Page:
Our theme “Simple Living” has some irony in it since so many of our fellow human beings recently devastated by hurricanes require the simplest needs of living—water, food, clothing and shelter. They will need assistance for a long time—please remember to give what you can. Contact local churches and nonprofits—many of them have lists of reputable organizations, including those for animals, that will welcome your generosity.
I thought about what it means to live simply. When most Americans rent storage areas because of an excess of things I imagine many of us could contemplate about getting rid of those “things”. Although we have some excellent articles on quality of living and certainly clearing space in our surroundings invites a sense of calm, I would like to imagine simple living also means embracing an attitude of inclusiveness. The sign below is posted in our yard—in fact, that sign is a common sight in many of our neighborhoods. When our mind has no room for hate, living not only is simple—it is joyful.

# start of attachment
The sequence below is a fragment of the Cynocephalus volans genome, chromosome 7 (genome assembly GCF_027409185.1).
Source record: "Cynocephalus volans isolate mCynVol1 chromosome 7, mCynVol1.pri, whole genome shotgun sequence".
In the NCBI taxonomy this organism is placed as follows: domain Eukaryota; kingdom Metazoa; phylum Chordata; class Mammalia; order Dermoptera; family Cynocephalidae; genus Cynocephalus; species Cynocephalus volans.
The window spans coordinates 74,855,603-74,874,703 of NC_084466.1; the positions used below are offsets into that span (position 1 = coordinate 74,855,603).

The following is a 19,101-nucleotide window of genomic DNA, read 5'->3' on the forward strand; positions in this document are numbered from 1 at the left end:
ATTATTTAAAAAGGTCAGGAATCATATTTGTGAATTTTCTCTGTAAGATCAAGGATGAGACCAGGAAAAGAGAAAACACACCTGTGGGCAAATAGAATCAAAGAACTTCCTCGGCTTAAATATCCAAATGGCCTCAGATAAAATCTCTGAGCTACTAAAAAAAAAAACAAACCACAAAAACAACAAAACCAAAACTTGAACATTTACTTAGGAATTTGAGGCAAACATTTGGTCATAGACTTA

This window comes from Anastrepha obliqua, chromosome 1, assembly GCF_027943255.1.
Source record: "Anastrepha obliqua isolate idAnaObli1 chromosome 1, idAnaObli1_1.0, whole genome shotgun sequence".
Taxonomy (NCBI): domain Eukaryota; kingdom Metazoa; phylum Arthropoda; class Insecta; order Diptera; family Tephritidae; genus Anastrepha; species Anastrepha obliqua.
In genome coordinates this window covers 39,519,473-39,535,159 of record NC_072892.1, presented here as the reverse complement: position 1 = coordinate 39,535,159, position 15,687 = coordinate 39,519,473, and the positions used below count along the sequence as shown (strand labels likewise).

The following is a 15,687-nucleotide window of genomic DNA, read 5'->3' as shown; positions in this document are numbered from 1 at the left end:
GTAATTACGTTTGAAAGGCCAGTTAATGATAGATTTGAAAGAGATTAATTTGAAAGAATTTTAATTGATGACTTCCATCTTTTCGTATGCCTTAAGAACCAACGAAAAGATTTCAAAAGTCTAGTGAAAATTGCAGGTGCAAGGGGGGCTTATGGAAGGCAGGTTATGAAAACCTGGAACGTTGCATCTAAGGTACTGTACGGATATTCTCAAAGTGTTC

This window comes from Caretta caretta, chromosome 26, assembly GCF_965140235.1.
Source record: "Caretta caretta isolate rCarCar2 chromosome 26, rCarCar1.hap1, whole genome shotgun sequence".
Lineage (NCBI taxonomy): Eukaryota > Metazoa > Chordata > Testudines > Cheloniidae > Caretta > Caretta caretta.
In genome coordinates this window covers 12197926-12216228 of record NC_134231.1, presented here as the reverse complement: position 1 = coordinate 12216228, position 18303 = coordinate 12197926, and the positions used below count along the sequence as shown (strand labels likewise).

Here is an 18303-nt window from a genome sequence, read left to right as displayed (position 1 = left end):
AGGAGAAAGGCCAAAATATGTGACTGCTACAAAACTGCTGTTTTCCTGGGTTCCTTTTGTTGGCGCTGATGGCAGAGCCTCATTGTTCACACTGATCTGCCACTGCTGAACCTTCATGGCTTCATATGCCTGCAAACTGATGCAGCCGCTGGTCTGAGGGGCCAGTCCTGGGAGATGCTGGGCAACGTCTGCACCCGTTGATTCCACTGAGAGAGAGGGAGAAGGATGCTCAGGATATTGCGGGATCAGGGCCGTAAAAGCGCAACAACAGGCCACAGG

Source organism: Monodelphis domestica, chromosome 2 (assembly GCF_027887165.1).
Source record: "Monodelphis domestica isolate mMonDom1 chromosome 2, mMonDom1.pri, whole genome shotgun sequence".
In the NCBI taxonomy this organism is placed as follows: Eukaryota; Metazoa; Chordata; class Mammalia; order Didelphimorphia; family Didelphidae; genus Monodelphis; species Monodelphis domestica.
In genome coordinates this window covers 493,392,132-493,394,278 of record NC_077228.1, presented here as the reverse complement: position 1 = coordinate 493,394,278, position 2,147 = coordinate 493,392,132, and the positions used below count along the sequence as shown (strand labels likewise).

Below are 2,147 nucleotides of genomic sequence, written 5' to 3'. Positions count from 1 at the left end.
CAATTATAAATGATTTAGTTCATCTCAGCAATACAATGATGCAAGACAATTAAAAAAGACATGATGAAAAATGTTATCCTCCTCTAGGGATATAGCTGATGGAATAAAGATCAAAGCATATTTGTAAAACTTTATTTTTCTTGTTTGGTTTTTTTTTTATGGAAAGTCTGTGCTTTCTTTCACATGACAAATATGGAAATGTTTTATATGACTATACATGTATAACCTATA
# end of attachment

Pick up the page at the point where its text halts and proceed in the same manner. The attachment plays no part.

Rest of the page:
I never thought I would live to fear losing our democracy — but I do. I get angry and frustrated and can’t understand the outburst of hate from certain groups. How can I live a simple life when I am full of fear and anger? Well, I can’t. So when I see the sign everyday it reminds me there is no room for hate. Focus on all the good that is in this world—and there is plenty—we see it all the time in disasters. Neighbors helping neighbors — no time to ask if they are Christian or Nazis — they are people needing help.
I think of my granddaughters and their friends and the young people I have met doing theatre—all show a reverence toward the climate and accept people—as people. They do not define people by their size, color, their religion, their sexual orientation—they judge them by their character alone.
With that, I hope you enjoy this month’s edition — designed especially for you, dear reader.
“Live simply that others might simply live.”
— Elizabeth Ann Seton
From my heart to yours,